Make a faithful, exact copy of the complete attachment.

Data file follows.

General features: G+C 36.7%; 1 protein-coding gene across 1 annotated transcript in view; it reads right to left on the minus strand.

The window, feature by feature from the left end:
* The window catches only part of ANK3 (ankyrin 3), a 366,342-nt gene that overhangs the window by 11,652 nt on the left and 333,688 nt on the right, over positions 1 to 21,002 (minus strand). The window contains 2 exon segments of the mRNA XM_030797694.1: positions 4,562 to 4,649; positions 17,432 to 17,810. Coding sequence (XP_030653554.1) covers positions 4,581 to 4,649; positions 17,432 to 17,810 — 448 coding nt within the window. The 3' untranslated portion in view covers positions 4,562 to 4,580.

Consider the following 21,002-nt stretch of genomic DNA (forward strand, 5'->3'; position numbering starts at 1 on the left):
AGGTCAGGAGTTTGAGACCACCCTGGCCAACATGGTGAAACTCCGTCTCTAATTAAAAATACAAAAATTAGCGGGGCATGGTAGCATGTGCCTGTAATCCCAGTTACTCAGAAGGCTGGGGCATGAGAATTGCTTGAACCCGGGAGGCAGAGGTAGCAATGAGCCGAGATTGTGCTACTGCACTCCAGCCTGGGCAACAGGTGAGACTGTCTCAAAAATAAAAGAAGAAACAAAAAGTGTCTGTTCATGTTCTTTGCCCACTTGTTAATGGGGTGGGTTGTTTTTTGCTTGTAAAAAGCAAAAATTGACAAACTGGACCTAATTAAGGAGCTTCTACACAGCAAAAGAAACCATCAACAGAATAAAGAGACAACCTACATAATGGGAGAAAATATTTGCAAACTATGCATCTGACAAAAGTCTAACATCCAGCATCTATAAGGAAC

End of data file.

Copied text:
General features: G+C 36.7%; 1 protein-coding gene across 1 annotated transcript in view; it reads right to left on the minus strand.

The window, feature by feature from the left end:
* The window catches only part of ANK3 (ankyrin 3), a 366,342-nt gene that overhangs the window by 11,652 nt on the left and 333,688 nt on the right, over positions 1 to 21,002 (minus strand). The window contains 2 exon segments of the mRNA XM_030797694.1: positions 4,562 to 4,649; positions 17,432 to 17,810. Coding sequence (XP_030653554.1) covers positions 4,581 to 4,649; positions 17,432 to 17,810 — 448 coding nt within the window. The 3' untranslated portion in view covers positions 4,562 to 4,580.

Consider the following 21,002-nt stretch of genomic DNA (forward strand, 5'->3'; position numbering starts at 1 on the left):
AGGTCAGGAGTTTGAGACCACCCTGGCCAACATGGTGAAACTCCGTCTCTAATTAAAAATACAAAAATTAGCGGGGCATGGTAGCATGTGCCTGTAATCCCAGTTACTCAGAAGGCTGGGGCATGAGAATTGCTTGAACCCGGGAGGCAGAGGTAGCAATGAGCCGAGATTGTGCTACTGCACTCCAGCCTGGGCAACAGGTGAGACTGTCTCAAAAATAAAAGAAGAAACAAAAAGTGTCTGTTCATGTTCTTTGCCCACTTGTTAATGGGGTGGGTTGTTTTTTGCTTGTAAAAAGCAAAAATTGACAAACTGGACCTAATTAAGGAGCTTCTACACAGCAAAAGAAACCATCAACAGAATAAAGAGACAACCTACATAATGGGAGAAAATATTTGCAAACTATGCATCTGACAAAAGTCTAACATCCAGCATCTATAAGGAAC